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The Dalai Lama yesterday laughed off complaints from Chinese diplomats in Canada over his recently bestowed, honorary Canadian citizenship and plans to meet elected officials here.

"It seems whenever I travel somewhere, it always creates some inconvenience," he told a jammed news conference at city hall, after wrapping a white ceremonial greeting scarf around the shoulders of Mayor Sam Sullivan.

"So, I am very sorry. But hopefully, it is not my mistake."

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His Holiness the 14th Dalai Lama then broke into a loud belly laugh.

The revered Tibetan spiritual leader noted other countries where China had raised a fuss over his visit "but afterwards, there was not much serious consequence."

He is scheduled to meet privately tomorrow with Prime Minister Stephen Harper's parliamentary secretary, Jason Kenney, who is travelling to Vancouver for the encounter.

He meets this morning with Premier Gordon Campbell.

The Dalai Lama was equally good humored about Parliament's unanimous vote in June to make him a citizen of Canada, only the third foreigner, after Nelson Mandela and Raoul Wallenberg, to receive such a distinction.

While terming the decision "a great honour," the Dalai Lama said he was far more interested in the rights and privileges of his new citizenship than the duties.

"Because my visit is so short, I want to realize all the rights and then say 'goodbye,' " he said, breaking into one of his trademark, high-pitched giggles.

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Chinese diplomats have criticized the Dalai Lama's visit and proposed meeting with Mr. Kenney, charging that the Tibetan Buddhist leader is a dangerous "splittist" dedicated to separating Tibet from the People's Republic of China.

However, at his news conference, that stretched to three times the allotted 20 minutes, the Dalai Lama rejected Chinese assertions that he wants independence for Tibet, even as he mourned the "cultural genocide" that is going on in his homeland.

Tibetans want food, not spiritual matters, in their stomachs, so most support modernization and the economic growth that is taking place under China, he said.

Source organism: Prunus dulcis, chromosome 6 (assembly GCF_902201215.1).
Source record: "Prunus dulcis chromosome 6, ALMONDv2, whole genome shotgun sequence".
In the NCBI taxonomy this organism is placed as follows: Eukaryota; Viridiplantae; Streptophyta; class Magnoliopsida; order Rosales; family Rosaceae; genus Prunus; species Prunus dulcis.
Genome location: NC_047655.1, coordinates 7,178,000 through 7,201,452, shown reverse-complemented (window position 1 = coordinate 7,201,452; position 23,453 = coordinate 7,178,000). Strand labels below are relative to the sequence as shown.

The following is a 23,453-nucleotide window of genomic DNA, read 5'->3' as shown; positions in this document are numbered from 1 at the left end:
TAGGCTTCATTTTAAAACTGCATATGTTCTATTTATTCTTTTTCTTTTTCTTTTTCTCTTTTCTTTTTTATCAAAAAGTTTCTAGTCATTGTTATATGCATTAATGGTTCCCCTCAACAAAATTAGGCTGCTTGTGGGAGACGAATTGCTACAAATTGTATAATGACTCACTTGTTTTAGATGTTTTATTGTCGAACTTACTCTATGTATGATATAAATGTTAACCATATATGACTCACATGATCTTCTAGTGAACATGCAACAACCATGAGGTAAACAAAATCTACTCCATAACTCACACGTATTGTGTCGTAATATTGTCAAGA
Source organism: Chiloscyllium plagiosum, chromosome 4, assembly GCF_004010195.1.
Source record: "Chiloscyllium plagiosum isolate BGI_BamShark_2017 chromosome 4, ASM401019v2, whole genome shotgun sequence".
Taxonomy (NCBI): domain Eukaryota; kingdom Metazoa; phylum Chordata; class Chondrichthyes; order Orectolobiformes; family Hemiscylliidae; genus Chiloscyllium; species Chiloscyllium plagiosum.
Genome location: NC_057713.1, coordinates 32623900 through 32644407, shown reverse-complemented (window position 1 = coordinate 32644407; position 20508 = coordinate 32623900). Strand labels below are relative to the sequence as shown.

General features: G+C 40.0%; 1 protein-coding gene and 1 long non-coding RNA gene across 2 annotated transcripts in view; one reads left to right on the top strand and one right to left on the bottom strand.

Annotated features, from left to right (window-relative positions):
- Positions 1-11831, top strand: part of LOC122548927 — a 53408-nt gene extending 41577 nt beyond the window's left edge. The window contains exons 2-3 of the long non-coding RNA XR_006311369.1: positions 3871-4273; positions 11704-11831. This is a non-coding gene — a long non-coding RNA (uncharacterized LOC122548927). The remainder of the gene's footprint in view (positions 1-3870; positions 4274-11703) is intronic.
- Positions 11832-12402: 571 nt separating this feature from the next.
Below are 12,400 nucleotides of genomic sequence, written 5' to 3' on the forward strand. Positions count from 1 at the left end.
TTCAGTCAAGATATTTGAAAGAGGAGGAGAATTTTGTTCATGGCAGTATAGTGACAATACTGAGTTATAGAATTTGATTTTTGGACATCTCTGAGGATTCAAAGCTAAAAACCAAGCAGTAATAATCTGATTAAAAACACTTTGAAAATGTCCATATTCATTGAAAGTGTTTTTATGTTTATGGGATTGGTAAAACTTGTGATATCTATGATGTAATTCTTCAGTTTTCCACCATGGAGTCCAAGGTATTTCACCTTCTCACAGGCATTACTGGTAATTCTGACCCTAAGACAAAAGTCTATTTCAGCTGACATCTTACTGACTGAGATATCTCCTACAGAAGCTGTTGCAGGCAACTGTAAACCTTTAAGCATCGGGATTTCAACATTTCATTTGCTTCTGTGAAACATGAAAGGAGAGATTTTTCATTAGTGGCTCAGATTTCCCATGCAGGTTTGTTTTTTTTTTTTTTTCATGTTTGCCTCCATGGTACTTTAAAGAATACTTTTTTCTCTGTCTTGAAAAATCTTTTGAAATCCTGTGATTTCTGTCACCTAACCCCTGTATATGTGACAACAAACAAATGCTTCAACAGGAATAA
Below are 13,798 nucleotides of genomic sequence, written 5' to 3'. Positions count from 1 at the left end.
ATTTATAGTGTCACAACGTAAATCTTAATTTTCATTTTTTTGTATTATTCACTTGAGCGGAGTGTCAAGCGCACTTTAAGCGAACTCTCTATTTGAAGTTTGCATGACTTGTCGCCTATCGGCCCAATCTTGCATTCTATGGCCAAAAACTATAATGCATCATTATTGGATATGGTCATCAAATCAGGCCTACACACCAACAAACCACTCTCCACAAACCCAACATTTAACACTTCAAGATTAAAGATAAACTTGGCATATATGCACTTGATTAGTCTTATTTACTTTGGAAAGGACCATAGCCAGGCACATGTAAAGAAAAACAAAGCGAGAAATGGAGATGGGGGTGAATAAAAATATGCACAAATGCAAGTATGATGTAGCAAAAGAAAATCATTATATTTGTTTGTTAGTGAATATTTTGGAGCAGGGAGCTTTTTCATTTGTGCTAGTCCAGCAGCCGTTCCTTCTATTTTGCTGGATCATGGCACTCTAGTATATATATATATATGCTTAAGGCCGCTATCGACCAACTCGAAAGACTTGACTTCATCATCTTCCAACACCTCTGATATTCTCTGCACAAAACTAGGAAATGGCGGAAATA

"We might get better material benefits within China, so I am not seeking independence. . . . I am trying to seek a solution according to the Chinese constitution."

But the Dalai Lama said Tibet needs greater autonomy to preserve its language, culture, spirituality and delicate environment.

Increasingly, the Tibetan way of life is disappearing under Chinese rule, he said.

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Already outnumbered by Chinese migrants in their centuries-old capital of Lhasa, more and more Tibetans speak Chinese in their daily lives, and the recent, controversial rail line between Beijing and Lhasa is exacerbating the situation, the Dalai Lama said.

"Intentionally or unintentionally, some kind of cultural genocide is taking place."

Vancouver is the lone Canadian stop on the Dalai Lama's latest trip to North America. He is here for three days of public dialogue on peace, compassion and kindness, and to draw attention to the planned, $60-million Dalai Lama Centre for Peace and Education to be located here, the only one of its kind in the world.

Despite an onerous, 40-hour journey from his headquarters in Dharamsala, India, the 71-year-old Dalai Lama was in high spirits, seemingly fully recovered from an undisclosed illness that caused him to cancel a summer tour of several European countries.

As he held forth on many of his familiar messages about the need to embrace kindheartedness, sound human values and tolerance, punctuated by grins and chortles, the normally raucous members of the news media were held spellbound, stretching to shake his hand at the end.

And the Dalai Lama, one of the most admired figures in the world, according to numerous polls, reciprocated by stressing the importance of a free press.

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"Media people should have long noses like an elephant to smell out politicians, mayors, prime ministers and businessmen. We need to know the reality, the good and the bad, not just the appearance," he said.

More seriously, the Dalai Lama said it was an important time to come to Vancouver as conflicts continue to rage throughout the world.

"The time has come to educate people, to cease all quarrels in the name of religion, culture, countries, different political or economic systems.

"Fighting is useless. Suicide," he said.

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